No matter where in the world you’re taking a trip to–sizzling hot places or destinations with a milder climate–it’s always sensible to pack the kind of clothing you’d be comfortable wearing all year round while staying in a hostel. And that means bringing lots and lots of layers with you. Unlike a hotel room, hostel dorm rooms aren’t going to be equipped with fancy heating and air conditioning appliances that can be altered at the touch of a button or a ring of a bell. There is no concierge here to keep each room to a temperature of your liking (plus, don’t forget, you’re sharing your space with other people, so there’s no way of pleasing everyone).
Don’t get us wrong here, the vast majority of hostels will not let their guests cook or freeze to death, but we can’t stress enough how important it is to pack a sensible wardrobe on your travels. Hostel dorms can get cold at night (or, as the case will be in some places, uncomfortably hot). Don’t rely on the one fan in your room to keep yourself and 5 other people chill either! Keep comfortable and in control of your temperature while kipping in hostels and stick to lots of layers.
5 Choose Hostels With A Safe/Locker Facility
It goes without saying that you should feel safe in a hostel environment and so should your valuables. It’s romantic to think of backpackers as exploring the world with nothing but the clothes on their backs and the air in their lungs, but it’s 2018 after all, so best believe that travelers have selfie sticks, cameras, and tripods in their luggage too and not forgetting their passports and hard-earned travel cash. Luckily, hostels have recognized the need for guests to feel that their valuables can be safe and secure and stored somewhere other than just under their bed, which is why any hostel worth its salt will have a locker or safe facility on site.
Most of the time, backpackers are fairly trustworthy and helpful people by nature, but for added peace of mind when your valuables are concerned, some hostels will give you the option to keep your stuff under lock and key until you need it. It’s worth remembering that not every hostel provides a locker service though, and in this case, the next best thing you can do is to simply make sure that your belongings stay with you at all times. Under your pillow, inside your bed sheets, or alternatively, keep a padlock on your suitcase or backpack and keep important stuff away from prying eyes.
4 Go On Hostel Tours
An ideal way to get an insight into hostel life is to take a quick tour around the place and get a firsthand sense of where it is you’ll be crashing for the next few weeks or months of your travels. In some cases, you may have the chance to do this virtually if the hostel website or affiliated social media channels feature things like promo videos and hostel diaries from previous guests. The next best thing, of course, is to get a quick look around the place yourself once you arrive at your location. Looking around a hostel in person may be the final clincher (or nail in the coffin, as the case may be!) as to whether this is the right place for you.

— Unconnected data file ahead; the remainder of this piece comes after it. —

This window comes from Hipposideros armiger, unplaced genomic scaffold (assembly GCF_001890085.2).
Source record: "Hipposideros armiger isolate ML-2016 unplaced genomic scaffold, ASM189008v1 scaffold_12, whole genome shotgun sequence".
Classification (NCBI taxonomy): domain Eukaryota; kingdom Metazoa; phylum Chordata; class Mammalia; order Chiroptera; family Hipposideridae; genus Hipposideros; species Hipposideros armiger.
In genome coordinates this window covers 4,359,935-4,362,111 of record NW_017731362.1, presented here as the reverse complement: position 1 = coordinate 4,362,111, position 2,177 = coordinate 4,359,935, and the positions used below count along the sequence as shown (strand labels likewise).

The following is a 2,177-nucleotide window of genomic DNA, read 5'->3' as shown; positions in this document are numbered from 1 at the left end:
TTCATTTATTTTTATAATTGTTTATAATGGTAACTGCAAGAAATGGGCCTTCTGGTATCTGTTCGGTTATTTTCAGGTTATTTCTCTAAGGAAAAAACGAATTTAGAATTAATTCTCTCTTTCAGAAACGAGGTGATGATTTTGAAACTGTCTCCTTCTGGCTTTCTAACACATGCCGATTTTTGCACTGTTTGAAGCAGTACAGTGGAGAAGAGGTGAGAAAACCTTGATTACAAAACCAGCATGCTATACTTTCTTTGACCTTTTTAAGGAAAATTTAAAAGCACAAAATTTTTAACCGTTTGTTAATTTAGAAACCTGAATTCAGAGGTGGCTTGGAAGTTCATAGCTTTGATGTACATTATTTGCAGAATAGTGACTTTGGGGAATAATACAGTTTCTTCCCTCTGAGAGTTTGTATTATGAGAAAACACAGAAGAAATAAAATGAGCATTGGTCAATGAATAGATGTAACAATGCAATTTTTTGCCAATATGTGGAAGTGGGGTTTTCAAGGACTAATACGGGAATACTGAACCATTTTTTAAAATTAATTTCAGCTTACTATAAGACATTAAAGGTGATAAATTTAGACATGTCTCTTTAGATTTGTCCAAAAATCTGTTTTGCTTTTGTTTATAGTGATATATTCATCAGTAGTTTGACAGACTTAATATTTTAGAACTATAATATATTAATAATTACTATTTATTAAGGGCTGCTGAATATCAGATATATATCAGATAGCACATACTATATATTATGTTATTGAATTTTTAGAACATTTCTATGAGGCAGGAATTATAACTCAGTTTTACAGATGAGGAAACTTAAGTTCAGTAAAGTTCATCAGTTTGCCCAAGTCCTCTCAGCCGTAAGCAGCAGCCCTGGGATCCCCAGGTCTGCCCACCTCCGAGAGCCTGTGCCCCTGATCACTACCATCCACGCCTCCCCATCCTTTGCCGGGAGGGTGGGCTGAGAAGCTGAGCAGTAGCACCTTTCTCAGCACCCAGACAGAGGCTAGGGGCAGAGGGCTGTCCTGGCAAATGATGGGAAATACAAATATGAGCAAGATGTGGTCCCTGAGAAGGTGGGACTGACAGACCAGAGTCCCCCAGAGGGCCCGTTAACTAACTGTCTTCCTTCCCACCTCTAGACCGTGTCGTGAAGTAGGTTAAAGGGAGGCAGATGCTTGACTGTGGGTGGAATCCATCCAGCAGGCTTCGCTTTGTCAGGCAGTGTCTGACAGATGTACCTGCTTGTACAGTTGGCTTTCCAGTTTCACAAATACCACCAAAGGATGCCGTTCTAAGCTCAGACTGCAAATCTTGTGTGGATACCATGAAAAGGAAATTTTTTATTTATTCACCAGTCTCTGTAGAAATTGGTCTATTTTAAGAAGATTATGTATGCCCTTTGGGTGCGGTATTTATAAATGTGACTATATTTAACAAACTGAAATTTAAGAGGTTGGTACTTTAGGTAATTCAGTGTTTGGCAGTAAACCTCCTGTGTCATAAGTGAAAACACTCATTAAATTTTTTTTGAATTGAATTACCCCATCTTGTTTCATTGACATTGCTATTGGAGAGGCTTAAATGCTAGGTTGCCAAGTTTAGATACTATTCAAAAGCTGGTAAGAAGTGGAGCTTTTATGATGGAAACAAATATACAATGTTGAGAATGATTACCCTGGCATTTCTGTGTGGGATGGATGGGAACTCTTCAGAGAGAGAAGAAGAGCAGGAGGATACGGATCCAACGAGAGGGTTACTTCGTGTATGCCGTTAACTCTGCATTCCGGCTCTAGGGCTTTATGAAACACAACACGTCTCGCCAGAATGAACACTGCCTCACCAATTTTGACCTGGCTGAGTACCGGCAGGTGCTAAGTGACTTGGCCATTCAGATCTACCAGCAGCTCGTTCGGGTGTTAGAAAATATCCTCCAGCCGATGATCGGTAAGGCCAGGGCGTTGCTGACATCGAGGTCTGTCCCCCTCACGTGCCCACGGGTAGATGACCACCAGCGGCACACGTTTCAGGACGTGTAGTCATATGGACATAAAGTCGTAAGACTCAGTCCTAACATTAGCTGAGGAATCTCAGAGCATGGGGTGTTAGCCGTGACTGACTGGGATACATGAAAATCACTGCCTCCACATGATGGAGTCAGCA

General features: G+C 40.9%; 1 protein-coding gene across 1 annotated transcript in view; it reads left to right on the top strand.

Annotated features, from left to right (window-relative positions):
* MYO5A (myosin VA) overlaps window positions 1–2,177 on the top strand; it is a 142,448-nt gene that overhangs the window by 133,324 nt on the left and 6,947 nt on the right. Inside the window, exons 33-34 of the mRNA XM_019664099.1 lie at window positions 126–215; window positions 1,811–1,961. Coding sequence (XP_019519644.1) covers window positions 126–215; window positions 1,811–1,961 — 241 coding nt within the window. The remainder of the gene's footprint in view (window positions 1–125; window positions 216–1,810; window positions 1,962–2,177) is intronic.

Remember that just because you have sussed out all the facilities and sleeping arrangements weeks in advance, it shouldn’t automatically mean that you have to buy before you try. Your trip, your choice—even when hostels are concerned. It may not be a 4-star hotel you’re staying in, but you are still a paying guest at the end of the day, and you should have the chance to see how things measure up.
3 Look Into Hostel Membership Programs For Even Better Deals
Booking a few nights in a hostel as opposed to a hotel is going to save you a packet anyway; there are no two ways about it. But did you know that you can hack it right so that your hostel booking can be even cheaper than the going rates? Whether you’re a seasoned traveler or your first time in a hostel is coinciding with your first big trip away, you might want to consider signing up to a hostel membership program.
For example, signing up to a Hostels International USA membership could cost you only $28 for a year, scrapping the nightly fee in applicable hostels, whilst providing you with an introductory offer like “stay 3 nights, get one for free.”
This may not sound like much of an appealing (or logical) deal to a first-time hostel user, but it’s not like you’d be under any obligation to book another hostel stay months down the line. If you can save a bit extra, go for it! Who’d say no to saving up even more travel funds, right? Signing yourself up to a hostel loyalty program is no different to receiving a discount code on an online clothes store the first time you shop. You may never shop there again, but at least you saved yourself a few bucks in the process. Do a quick search to see how you could save even more on a hostel stay.
2 You Will Have Plenty Of Alone Time
It’s easy for hostel newbies to picture noting but noisy wild dorms, but the fact is that hostels bring together people from all walks of life, and most importantly, people who are out to travel and enjoy themselves as much as you. You may hear the odd horror story of 24/7 party hostels, but these are in the minority. Trust the reviews if they are good. If the atmosphere is well-rated, then chances are disturbances and loud party animals aren’t tolerated in these places and will ensure that you will get quiet time to yourself once in a while!
While it’s a great idea to introduce yourself and be sociable on the first night, other guests will understand that you may not be out to party or live it up every single night of your stay. It’s also reassuring to remember that not everyone’s schedule will be the same, so while one person is on a day-long hike or touring the bars and nightlife of the city, you will be given plenty of moments to yourself and vice versa. And for times when you are feeling sociable, that’s what the hostel’s common rooms and lounge areas are for.
1 Don’t Be Afraid To Be You!
Lastly, don’t apologize for being yourself during your hostel stay! Everyone is there to have a good time, have a laugh, and learn, so there’s no need to treat your time there like a chance to prove yourself or feel intimidated by more seasoned travelers than yourself. The fact that hostels bring people from all walks of life together means that not all of your hostel guests will be fascinating explorer types. Many will be there looking to get away from it all on the cheap whether that’s to get away from the 9 to 5 rat race or to get over a breakup. Everyone will have their unique reasons for traveling and you’re one of them. Don’t forget that!
Hostels have long been given a bad reputation for being a magnet for wild party animals and loud residents, but these are in the minority, so don’t let this put you off saving money on your travels if you’re a little more introverted than your fellow hostel guests.
When it boils down to it, hostels are a place for lovers of travel, so whether shy or extroverted, experienced or hostel virgin, you’re all there with the same wonderful goal in mind. So, don’t be afraid to share stories and swap travel tips with some of the nicest backpackers you’ll ever meet (in the coolest digs you’re ever likely to stay in too!).